January 16, 2020 - In a recent webcast “ESG and Cyber in Credit Ratings”, Jim Hempstead, Managing Director, Global Project & Infrastructure Finance and Brendan Sheehan, VP-Senior Analyst-Environmental, Social & Governance, presented on how Moody’s Investors Service incorporate ESG considerations in Moody’s credit ratings. To start, it is important to understand that E (environmental), S (social) and G (governance) are separate and distinct risks and considerations. Sometimes they may overlap, but often they do not. Moreover, each of these risks can affect different companies differently.  It is also important to remember that Moody’s has always incorporated the most material risks into its credit analysis and if those risks included ESG risks, then they would have been included in the relevant credit rating. The change is not then in the assessment of ESG risk, but rather tin the labeling of these risks and an effort to be more transparent as to how specific ESG risks factor into any given credit rating. Given the increasing interest around ESG globally, in the absence of standards and harmonization, Moody’s has sought to create an integrated vision of ESG and credit focused on leveraging data and analytics across asset classes and geographies. This means that ESG considerations when material to the credit will be incorporated as part of the relevant credit analysis (i.e. on the front-end, not as a notching exercise after the credit rating has been determined). The intention being that there be consistency in the approach to ESG (and Cyber) without requiring undue rigidity in its application.  In order to do this, Moody’s has developed a number of tools to answer the question: How should I define ESG and how do I determine where it matters? The first part is addressed through the (publicly available) credit-relevant taxonomy Moody’s developed to give credit analysts a common language to describe ESG risks. Then, ESG heat maps have been developed which show the relative ranking of sectors globally as to how their credit is exposed to a particular risk consideration as defined in the taxonomy. Cyber risks have also been addressed in its own heat map. Here the focus is on two sets of risk factors – the vulnerability of the sector and the impact of a successful attack. (The heat map shows that financial institutions are particularly vulnerable and corporate sectors like utilities.)  Finally, assessments, which are issuer-specific scores that provide rank ordering of issuers along a single ESG risk, have been developed to avoid a company in a particular industry that has higher risk, e.g. the auto industry, being painted with a broad brush. A Carbon Transition Assessment and a Corporate Governance Assessment are already available with a Cyber Assessment in development.  All of this analysis is then communicated throughout Moody’s ratings and research. This webcast was the second in a dedicated ESG and credit risk webcast series. The first webcast in the series was presented by S&P Global Ratings and the third series will be presented by Fitch Ratings.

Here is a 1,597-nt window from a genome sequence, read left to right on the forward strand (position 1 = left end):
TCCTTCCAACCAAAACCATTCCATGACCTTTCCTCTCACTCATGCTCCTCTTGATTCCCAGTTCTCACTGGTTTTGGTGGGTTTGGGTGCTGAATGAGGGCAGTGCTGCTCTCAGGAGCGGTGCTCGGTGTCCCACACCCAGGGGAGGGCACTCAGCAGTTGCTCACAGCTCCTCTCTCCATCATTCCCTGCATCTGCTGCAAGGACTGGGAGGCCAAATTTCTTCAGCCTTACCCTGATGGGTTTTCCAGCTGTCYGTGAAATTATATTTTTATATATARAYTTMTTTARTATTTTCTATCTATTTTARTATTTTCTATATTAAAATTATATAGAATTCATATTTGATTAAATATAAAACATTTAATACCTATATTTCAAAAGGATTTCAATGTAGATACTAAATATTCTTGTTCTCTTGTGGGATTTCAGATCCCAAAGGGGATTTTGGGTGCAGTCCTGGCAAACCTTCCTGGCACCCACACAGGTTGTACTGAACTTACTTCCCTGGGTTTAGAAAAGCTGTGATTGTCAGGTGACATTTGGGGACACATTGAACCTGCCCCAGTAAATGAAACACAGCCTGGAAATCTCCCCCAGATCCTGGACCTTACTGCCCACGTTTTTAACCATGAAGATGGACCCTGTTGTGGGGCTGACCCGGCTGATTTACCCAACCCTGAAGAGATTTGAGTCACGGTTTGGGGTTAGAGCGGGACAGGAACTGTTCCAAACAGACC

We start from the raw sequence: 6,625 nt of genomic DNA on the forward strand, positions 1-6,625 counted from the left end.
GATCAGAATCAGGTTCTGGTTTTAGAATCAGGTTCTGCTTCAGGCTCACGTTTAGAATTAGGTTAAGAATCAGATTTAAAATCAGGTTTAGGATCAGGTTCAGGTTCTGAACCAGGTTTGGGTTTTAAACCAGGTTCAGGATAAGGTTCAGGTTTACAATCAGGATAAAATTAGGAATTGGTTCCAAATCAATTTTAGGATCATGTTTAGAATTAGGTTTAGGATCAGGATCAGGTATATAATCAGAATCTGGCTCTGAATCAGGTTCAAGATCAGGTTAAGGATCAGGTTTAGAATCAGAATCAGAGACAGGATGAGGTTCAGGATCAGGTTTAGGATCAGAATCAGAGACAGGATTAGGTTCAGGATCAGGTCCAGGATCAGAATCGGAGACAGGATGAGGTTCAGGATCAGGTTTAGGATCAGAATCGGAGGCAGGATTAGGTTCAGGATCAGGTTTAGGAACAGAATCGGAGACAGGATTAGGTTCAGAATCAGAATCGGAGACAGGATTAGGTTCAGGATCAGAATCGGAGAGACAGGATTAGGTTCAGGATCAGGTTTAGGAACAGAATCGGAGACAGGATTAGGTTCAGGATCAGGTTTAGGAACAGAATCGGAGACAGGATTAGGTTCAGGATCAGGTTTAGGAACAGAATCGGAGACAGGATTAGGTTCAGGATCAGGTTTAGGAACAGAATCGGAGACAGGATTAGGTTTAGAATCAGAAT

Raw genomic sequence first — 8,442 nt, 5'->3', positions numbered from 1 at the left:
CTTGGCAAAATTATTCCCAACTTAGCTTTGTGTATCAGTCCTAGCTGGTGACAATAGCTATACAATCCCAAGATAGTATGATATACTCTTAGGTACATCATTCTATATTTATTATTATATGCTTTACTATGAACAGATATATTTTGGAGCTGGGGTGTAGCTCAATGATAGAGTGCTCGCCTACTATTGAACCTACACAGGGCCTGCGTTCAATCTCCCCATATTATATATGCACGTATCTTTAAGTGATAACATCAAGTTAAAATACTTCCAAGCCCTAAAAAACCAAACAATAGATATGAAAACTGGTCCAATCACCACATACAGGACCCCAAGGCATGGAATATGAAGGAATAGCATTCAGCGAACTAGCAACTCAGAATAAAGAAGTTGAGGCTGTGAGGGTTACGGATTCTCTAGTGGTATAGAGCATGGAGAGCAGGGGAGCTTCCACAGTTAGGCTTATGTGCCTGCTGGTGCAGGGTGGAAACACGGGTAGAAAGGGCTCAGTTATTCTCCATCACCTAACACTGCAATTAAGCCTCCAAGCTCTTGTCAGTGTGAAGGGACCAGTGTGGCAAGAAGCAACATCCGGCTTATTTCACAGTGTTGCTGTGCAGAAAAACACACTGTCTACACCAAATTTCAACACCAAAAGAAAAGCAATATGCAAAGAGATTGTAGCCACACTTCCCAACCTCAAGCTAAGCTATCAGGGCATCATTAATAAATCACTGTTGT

Become a Member

Membership in the LSTA offers numerous benefits and opportunities. Chief among them is the opportunity to participate in the decision making process that ultimately establishes loan market standards, develops market practices, and influences the market’s direction.

View a list of all members.

Our Partners

cusip-global-services-vector-logo.svgFitch Group logoRefinitiv-(March-2019)SP-Global-Market-Intelligence

Search Results by Relevancy

Market: Defaults, Structure & Pricing

Loan defaults climbed (slightly) this month and leveraged M&A structures have been more conservative in the last three months. These […]